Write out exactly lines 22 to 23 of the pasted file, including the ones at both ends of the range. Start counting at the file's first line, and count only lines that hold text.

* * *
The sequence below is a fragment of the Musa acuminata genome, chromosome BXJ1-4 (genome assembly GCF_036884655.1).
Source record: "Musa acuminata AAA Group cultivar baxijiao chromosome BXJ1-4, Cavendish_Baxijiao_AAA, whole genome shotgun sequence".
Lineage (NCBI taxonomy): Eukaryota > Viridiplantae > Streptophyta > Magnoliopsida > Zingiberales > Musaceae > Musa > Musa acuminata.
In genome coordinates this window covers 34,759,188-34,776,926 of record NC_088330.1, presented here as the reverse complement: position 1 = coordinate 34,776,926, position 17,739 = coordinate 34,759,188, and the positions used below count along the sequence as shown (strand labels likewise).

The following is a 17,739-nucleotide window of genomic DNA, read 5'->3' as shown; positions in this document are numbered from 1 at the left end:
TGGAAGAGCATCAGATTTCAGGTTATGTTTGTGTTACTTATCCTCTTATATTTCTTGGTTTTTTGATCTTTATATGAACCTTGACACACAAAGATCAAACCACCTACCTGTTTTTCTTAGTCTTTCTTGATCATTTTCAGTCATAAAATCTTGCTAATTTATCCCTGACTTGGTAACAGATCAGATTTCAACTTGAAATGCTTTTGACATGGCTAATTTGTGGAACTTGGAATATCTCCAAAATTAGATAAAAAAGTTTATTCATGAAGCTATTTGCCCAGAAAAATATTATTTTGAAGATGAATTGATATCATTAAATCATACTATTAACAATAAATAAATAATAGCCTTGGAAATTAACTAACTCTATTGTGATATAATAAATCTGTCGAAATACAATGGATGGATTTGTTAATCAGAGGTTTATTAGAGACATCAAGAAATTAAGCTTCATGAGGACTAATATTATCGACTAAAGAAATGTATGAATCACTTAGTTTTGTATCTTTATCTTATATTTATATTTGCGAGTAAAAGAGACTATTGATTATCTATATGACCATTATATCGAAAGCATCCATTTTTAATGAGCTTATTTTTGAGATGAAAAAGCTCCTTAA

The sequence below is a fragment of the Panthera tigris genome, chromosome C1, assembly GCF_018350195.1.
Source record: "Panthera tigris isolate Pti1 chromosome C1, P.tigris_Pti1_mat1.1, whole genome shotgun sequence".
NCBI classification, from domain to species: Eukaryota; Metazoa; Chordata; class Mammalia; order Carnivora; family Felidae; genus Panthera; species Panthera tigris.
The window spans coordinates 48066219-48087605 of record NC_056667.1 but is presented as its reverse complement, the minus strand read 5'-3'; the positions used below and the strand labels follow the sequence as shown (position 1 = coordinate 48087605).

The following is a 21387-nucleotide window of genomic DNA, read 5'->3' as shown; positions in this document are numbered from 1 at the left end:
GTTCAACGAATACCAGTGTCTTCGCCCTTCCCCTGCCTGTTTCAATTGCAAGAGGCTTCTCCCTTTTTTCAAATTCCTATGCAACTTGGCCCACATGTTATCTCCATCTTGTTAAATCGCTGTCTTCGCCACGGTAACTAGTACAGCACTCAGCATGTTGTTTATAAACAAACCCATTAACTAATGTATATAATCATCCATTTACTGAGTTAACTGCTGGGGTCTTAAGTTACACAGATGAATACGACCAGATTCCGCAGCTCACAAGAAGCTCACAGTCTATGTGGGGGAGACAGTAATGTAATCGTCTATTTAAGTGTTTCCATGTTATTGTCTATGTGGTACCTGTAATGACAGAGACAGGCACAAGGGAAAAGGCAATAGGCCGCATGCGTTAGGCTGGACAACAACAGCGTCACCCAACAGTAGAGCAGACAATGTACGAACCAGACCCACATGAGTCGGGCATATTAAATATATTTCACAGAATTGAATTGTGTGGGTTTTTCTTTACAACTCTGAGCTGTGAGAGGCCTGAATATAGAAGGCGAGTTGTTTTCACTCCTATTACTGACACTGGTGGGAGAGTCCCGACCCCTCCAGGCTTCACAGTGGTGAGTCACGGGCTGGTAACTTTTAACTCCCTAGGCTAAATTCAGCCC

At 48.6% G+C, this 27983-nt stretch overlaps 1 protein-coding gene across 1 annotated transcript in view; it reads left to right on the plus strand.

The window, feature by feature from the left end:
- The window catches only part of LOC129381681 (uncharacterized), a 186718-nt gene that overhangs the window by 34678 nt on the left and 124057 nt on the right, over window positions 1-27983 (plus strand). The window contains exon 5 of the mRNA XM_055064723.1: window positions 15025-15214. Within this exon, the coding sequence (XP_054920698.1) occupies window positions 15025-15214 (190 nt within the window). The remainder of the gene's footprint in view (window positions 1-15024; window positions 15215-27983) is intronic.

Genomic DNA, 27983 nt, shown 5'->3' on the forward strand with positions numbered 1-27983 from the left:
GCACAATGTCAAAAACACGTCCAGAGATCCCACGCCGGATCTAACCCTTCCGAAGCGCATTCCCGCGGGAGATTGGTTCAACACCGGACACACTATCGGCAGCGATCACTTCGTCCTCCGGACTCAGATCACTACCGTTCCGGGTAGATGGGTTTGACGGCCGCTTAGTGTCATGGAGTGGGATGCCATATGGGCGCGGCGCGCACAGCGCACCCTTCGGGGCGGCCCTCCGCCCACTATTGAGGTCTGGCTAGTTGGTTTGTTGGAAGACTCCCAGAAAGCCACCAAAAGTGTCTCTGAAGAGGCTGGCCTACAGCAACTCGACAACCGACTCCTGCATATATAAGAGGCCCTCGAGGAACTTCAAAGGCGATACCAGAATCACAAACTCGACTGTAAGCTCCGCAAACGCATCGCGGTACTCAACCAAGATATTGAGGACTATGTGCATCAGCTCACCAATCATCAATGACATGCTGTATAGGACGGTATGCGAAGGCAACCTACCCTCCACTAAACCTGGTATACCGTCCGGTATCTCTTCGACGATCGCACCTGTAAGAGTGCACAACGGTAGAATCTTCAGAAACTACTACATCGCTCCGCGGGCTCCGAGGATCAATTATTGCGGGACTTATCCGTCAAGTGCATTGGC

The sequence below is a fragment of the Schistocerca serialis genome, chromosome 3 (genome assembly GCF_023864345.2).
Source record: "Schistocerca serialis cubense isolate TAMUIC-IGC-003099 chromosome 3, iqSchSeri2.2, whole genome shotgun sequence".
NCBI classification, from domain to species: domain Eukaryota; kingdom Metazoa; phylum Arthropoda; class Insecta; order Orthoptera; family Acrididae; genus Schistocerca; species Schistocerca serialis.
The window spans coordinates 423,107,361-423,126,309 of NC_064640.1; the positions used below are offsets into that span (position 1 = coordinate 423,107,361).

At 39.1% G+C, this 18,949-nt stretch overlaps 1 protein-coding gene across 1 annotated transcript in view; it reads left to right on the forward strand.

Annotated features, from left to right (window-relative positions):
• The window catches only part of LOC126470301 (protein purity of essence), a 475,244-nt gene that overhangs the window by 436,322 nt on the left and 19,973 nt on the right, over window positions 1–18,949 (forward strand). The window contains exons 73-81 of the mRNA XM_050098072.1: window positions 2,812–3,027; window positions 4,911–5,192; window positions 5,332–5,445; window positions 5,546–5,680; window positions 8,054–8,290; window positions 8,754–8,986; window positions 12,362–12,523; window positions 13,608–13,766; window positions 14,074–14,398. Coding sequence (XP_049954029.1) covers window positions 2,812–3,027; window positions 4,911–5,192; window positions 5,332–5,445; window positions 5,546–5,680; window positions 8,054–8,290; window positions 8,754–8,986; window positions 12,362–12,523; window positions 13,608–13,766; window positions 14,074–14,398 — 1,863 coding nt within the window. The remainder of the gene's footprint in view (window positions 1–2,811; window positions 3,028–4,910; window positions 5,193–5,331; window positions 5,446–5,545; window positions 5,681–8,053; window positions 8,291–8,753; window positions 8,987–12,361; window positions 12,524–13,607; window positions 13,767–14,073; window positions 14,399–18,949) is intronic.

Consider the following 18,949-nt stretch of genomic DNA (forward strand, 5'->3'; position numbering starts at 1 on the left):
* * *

At 39.1% G+C, this 18,949-nt stretch overlaps 1 protein-coding gene across 1 annotated transcript in view; it reads left to right on the forward strand.

Annotated features, from left to right (window-relative positions):